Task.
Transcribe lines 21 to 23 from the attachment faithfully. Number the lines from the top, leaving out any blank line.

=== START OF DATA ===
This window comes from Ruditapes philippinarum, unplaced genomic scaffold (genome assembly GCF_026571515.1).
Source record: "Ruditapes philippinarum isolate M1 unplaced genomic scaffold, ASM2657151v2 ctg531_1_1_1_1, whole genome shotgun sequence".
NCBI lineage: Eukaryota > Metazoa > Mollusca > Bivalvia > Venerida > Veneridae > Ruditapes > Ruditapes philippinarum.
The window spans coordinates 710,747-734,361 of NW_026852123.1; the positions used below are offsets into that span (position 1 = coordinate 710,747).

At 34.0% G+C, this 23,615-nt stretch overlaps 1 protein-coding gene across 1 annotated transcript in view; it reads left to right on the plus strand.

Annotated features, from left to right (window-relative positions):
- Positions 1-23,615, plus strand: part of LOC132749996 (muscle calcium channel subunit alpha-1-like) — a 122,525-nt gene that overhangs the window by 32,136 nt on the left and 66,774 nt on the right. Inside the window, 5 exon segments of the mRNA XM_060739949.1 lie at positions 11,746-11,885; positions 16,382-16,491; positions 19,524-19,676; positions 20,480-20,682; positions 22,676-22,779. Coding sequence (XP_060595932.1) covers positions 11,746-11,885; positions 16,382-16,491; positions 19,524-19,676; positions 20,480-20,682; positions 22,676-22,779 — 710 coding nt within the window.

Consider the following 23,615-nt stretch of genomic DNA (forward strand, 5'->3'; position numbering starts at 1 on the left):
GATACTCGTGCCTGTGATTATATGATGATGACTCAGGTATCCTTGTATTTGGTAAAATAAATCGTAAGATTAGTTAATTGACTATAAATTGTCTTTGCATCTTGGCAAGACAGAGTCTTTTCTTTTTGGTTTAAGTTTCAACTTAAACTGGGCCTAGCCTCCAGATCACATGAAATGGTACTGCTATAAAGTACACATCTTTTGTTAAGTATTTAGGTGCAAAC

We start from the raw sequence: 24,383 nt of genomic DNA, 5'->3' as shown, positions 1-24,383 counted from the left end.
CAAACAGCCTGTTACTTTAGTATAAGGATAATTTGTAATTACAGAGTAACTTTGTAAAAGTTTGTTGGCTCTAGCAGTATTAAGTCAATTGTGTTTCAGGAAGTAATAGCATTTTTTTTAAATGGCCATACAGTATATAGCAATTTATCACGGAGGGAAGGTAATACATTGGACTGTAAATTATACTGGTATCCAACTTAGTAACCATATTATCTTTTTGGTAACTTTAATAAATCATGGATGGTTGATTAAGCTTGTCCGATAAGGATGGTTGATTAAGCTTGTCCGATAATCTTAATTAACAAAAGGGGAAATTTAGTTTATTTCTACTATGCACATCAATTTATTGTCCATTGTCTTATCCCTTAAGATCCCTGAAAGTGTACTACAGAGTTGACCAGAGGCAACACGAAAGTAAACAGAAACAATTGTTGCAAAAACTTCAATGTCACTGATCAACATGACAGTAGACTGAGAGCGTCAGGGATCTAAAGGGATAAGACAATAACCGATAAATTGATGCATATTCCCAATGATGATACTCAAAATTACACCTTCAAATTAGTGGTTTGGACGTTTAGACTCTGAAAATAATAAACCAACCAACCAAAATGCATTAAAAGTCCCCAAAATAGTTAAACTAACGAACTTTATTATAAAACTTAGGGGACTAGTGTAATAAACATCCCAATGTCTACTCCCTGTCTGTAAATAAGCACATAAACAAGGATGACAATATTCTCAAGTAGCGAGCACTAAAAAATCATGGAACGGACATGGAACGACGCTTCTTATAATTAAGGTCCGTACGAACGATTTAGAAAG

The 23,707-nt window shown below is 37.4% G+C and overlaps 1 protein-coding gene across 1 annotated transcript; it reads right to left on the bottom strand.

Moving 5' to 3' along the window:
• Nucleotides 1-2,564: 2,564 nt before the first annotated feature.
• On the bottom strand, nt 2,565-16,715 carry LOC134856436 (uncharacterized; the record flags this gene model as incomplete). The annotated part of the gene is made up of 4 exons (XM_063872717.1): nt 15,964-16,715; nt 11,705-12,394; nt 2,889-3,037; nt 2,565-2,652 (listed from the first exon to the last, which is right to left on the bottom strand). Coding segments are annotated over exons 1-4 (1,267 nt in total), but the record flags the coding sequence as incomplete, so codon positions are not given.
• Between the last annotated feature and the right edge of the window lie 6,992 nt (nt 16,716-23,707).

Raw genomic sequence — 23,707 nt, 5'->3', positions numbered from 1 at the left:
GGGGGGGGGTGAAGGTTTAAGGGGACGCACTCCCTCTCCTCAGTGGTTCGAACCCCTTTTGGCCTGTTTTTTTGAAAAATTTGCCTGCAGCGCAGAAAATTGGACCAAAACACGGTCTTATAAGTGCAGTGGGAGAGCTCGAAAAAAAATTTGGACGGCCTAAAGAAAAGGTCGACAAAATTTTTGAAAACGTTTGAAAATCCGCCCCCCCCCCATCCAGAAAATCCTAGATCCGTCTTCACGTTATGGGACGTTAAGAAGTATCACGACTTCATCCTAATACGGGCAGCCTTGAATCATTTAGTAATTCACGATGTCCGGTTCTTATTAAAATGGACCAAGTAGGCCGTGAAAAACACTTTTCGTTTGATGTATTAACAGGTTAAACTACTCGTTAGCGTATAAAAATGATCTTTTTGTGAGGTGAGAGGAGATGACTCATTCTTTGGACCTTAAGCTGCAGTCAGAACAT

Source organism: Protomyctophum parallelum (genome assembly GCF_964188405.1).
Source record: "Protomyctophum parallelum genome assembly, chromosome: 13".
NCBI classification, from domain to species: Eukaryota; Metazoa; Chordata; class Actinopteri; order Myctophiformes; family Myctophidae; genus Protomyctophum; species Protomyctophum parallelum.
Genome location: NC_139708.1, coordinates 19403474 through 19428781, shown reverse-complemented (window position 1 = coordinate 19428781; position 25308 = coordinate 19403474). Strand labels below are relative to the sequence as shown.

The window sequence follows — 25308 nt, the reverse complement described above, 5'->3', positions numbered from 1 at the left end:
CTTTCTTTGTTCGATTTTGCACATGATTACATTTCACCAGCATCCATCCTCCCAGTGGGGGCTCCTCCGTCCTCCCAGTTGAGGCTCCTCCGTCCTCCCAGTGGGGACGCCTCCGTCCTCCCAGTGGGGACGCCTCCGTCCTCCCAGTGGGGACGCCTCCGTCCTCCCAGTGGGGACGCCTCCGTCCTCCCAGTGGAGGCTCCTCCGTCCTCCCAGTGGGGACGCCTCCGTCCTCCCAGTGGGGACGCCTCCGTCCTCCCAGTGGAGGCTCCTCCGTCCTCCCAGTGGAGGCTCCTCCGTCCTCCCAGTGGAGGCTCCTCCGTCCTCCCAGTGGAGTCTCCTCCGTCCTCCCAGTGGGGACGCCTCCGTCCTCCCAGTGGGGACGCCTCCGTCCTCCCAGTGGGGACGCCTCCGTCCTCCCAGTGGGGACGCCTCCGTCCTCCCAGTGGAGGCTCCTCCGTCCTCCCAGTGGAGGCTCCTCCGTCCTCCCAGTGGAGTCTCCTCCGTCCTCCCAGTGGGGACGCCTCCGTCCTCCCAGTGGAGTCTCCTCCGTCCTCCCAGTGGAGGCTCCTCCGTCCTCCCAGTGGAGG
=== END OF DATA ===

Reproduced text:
NCBI classification, from domain to species: Eukaryota; Metazoa; Chordata; class Actinopteri; order Myctophiformes; family Myctophidae; genus Protomyctophum; species Protomyctophum parallelum.
Genome location: NC_139708.1, coordinates 19403474 through 19428781, shown reverse-complemented (window position 1 = coordinate 19428781; position 25308 = coordinate 19403474). Strand labels below are relative to the sequence as shown.

The window sequence follows — 25308 nt, the reverse complement described above, 5'->3', positions numbered from 1 at the left end: